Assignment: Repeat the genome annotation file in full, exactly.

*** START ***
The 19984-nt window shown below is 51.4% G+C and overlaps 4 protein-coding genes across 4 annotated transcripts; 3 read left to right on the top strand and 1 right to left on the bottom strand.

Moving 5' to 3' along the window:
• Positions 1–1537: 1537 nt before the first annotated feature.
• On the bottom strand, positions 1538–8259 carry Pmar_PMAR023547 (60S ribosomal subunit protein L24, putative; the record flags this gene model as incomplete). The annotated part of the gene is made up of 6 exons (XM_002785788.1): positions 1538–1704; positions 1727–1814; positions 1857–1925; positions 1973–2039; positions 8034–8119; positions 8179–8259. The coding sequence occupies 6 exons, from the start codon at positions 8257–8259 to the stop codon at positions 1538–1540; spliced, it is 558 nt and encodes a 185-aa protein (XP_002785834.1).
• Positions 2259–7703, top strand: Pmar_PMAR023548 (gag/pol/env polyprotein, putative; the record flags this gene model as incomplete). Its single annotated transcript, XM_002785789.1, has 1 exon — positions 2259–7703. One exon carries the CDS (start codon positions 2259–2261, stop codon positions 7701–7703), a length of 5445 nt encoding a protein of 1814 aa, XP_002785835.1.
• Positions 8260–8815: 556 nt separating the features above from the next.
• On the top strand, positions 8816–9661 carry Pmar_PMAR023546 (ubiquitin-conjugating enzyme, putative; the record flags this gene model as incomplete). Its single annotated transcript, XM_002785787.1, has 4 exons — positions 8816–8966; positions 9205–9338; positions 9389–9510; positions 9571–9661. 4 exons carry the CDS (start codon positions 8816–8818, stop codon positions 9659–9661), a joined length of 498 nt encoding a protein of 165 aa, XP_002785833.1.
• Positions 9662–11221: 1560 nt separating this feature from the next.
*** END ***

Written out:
The 19984-nt window shown below is 51.4% G+C and overlaps 4 protein-coding genes across 4 annotated transcripts; 3 read left to right on the top strand and 1 right to left on the bottom strand.

Moving 5' to 3' along the window:
• Positions 1–1537: 1537 nt before the first annotated feature.
• On the bottom strand, positions 1538–8259 carry Pmar_PMAR023547 (60S ribosomal subunit protein L24, putative; the record flags this gene model as incomplete). The annotated part of the gene is made up of 6 exons (XM_002785788.1): positions 1538–1704; positions 1727–1814; positions 1857–1925; positions 1973–2039; positions 8034–8119; positions 8179–8259. The coding sequence occupies 6 exons, from the start codon at positions 8257–8259 to the stop codon at positions 1538–1540; spliced, it is 558 nt and encodes a 185-aa protein (XP_002785834.1).
• Positions 2259–7703, top strand: Pmar_PMAR023548 (gag/pol/env polyprotein, putative; the record flags this gene model as incomplete). Its single annotated transcript, XM_002785789.1, has 1 exon — positions 2259–7703. One exon carries the CDS (start codon positions 2259–2261, stop codon positions 7701–7703), a length of 5445 nt encoding a protein of 1814 aa, XP_002785835.1.
• Positions 8260–8815: 556 nt separating the features above from the next.
• On the top strand, positions 8816–9661 carry Pmar_PMAR023546 (ubiquitin-conjugating enzyme, putative; the record flags this gene model as incomplete). Its single annotated transcript, XM_002785787.1, has 4 exons — positions 8816–8966; positions 9205–9338; positions 9389–9510; positions 9571–9661. 4 exons carry the CDS (start codon positions 8816–8818, stop codon positions 9659–9661), a joined length of 498 nt encoding a protein of 165 aa, XP_002785833.1.
• Positions 9662–11221: 1560 nt separating this feature from the next.